Between graduating seniors, early entrants into the NFL draft, transfers, dismissals and signees from the last recruiting cycle, there are a few hundred players who’ve entered or exited the SEC since the end of last season.

Of course, there are a few hundred players returning to the SEC from a year ago, but the point still stands that there has been a tremendous amount of roster turnover in a short amount of time.

Spring ball is a coaching staff’s first opportunity to evaluate all the roster turnover and begin preparing for how the team will approach the coming season. So, with spring ball now behind us, we thought we’d rank the conference’s position groups from best to worst in looking ahead to the fall.


The SEC is as loaded as always at tailback, even after bidding farewell to the likes of Todd Gurley, Mike Davis, Matt Jones, Josh Robinson and others after last season. Nick Chubb and Leonard Fournette still have two years remaining before they’re draft eligible, and both of Arkansas’ 1,000-yard rushers are back for another year (plus third-string senior Kody Walker, who ran for more than 170 yards in the Hogs’ spring game).

Derrick Henry is still a monster running between the tackles, and Kenyan Drake returns healthy to add depth to Alabama’s backfield (five-star signee Damien Harris helps as well). Auburn has produced the SEC’s leading rusher for two straight years, and it has plenty of talent in the backfield in Roc Thomas and Jovon Robinson. And we’ve yet to even mention Jalen Hurd and Alvin Kamara at Tennessee, Ralph Webb at Vanderbilt, Boom Williams at Kentucky or Kelvin Taylor at Florida. Needless to say, the SEC will be just fine at tailback in 2015.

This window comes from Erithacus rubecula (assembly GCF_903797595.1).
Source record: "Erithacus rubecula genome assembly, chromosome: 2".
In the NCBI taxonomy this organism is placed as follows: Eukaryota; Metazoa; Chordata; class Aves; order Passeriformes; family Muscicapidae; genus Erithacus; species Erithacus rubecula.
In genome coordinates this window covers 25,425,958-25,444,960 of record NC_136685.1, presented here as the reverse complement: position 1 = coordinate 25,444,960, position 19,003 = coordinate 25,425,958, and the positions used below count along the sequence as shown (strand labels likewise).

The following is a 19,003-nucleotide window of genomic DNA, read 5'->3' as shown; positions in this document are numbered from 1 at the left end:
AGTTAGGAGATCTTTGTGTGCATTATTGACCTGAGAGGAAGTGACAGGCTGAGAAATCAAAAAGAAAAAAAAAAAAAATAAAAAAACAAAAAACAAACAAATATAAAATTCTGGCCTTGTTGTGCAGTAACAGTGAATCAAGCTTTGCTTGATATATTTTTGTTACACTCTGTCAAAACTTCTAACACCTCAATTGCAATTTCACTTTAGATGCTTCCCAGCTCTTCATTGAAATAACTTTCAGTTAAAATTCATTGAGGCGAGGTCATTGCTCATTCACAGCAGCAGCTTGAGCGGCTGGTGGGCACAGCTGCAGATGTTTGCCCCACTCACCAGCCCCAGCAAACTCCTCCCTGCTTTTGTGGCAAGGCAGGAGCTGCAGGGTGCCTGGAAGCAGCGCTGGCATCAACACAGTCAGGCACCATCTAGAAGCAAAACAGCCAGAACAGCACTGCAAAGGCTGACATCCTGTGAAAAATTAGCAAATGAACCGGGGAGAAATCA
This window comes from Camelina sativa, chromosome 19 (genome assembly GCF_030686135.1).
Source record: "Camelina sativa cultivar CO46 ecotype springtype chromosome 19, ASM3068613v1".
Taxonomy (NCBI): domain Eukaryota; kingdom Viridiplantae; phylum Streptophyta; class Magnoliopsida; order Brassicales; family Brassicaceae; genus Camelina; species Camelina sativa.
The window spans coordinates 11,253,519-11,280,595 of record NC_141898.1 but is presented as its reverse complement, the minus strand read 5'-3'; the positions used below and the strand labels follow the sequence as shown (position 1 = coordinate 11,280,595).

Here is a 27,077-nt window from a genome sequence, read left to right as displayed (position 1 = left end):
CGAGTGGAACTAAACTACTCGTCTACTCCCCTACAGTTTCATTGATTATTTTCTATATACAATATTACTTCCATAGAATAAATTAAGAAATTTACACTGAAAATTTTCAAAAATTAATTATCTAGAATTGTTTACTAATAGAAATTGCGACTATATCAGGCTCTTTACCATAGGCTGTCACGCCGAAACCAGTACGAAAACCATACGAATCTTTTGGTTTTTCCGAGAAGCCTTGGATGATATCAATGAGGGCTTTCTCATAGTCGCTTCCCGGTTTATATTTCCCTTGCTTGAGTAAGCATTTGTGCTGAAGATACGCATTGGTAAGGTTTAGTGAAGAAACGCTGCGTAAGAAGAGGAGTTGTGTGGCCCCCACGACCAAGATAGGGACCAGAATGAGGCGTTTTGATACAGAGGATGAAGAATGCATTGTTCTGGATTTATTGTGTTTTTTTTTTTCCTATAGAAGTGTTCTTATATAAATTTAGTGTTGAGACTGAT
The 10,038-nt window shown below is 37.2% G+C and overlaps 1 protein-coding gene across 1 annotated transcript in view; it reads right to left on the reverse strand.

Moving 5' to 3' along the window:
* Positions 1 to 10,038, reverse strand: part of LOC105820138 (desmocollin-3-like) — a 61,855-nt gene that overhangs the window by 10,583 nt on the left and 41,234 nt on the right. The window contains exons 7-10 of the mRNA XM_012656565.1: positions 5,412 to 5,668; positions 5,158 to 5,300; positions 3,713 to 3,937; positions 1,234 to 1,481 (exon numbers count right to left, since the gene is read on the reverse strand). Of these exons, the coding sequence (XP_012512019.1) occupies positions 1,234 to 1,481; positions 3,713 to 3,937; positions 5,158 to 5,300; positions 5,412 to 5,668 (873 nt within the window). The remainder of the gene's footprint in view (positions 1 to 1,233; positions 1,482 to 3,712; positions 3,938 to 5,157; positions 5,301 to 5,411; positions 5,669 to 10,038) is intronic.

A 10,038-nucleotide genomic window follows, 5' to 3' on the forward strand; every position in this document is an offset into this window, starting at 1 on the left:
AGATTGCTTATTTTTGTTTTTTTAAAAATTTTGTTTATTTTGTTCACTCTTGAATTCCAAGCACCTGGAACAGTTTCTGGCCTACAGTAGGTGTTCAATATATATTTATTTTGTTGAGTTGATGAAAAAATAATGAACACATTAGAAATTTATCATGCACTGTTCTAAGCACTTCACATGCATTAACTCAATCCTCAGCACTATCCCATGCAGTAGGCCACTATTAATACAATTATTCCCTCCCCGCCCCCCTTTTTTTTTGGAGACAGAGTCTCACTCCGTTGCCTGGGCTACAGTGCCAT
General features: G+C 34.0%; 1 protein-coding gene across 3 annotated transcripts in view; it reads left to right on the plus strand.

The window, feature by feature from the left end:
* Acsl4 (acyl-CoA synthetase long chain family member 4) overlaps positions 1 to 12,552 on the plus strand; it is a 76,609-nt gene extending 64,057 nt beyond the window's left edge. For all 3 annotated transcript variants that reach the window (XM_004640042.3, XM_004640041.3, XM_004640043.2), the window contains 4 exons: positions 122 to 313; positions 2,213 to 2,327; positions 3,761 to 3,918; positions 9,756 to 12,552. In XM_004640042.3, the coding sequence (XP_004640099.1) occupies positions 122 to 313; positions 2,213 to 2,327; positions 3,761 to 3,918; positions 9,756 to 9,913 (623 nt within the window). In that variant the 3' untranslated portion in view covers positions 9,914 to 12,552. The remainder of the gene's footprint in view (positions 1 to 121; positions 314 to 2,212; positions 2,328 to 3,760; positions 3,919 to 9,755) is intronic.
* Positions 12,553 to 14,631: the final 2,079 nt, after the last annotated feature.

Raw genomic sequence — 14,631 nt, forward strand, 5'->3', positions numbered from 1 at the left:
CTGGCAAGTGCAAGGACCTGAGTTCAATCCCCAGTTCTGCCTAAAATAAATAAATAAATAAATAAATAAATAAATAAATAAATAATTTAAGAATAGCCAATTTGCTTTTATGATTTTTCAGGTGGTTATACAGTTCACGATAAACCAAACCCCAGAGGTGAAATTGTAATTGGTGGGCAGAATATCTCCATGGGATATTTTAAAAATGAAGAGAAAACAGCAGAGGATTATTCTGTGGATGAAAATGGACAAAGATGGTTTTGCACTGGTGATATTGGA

Like at tailback, it seems remarkable the SEC could still be so loaded along the defensive line after losing guys like Dante Fowler, Shane Ray, Markus Golden, Bud Dupree and Preston Smith. However, the SEC also returns four of the nation’s most menacing defensive tackles in A’Shawn Robinson, Robert Nkemdiche, Chris Jones and Harold Brantley, plus both defensive ends that broke Jadeveon Clowney’s freshman sack record a year ago, Tennessee’s Derek Barnett and Texas A&M’s Myles Garrett. Additionally, the SEC recruited better along the defensive line than at any other position group, adding four- and five-star talents like Byron Cowart, Daylon Mack, Terry Beckner, Trent Thompson, Shy Tuttle, Kahlil McKenzie and Kyle Phillips, just to name a few. The clash between the league’s star tailbacks and its dominant defensive linemen will be a matchup worth focusing on this season.


One area in which the SEC knows how to maintain consistency is at the linebacker position, where the conference seems to produce NFL talent and recruit impact players on an annual basis. The same can be said for 2015. The SEC bid farewell to stars like Benardrick McKinney, Martrell Spaight, Amarlo Herrera, Ramik Wilson, A.J. Johnson (who was talented on the field before finding himself in legal troubles off it), Trey DePriest, Kwon Alexander and others last year, and all of those players (except Johnson) will be playing on Sundays this fall.

The SEC does return a number of star linebackers like Reggie Ragland, Kris Frost, Cassanova McKinzy, Leonard Floyd, Denzel Nkemdiche and Kentrell Brothers, and it replaced much of its departing NFL talent in the form of recruits like Leo Lewis, Josh Smith, Darrin Kirkland, Roquan Smith and more. There is the usual turnover at the linebacker, but don’t expect any sort of regression at the heart of SEC defenses.


The SEC didn’t lose nearly as much talent along the offensive line as it did at some other positions, but injuries have complicated matters this spring. Some teams suffered more overhaul along the line than others — teams like Mississippi State, which lost three key starters from last season — but injuries have plagued many more offensive lines since last season. Ole Miss barely had enough linemen to play a spring game, and much of Tennessee’s depth up front is in the form of freshman who will need more time than this offseason permits to translate their games to the college level. But what saved the SEC’s offensive lines is a combination of stellar recruiting (at a school like Tennessee, whose only fault is a need to play freshman right away) and a number of draft-eligible players opting to return to school, namely at Arkansas and Georgia.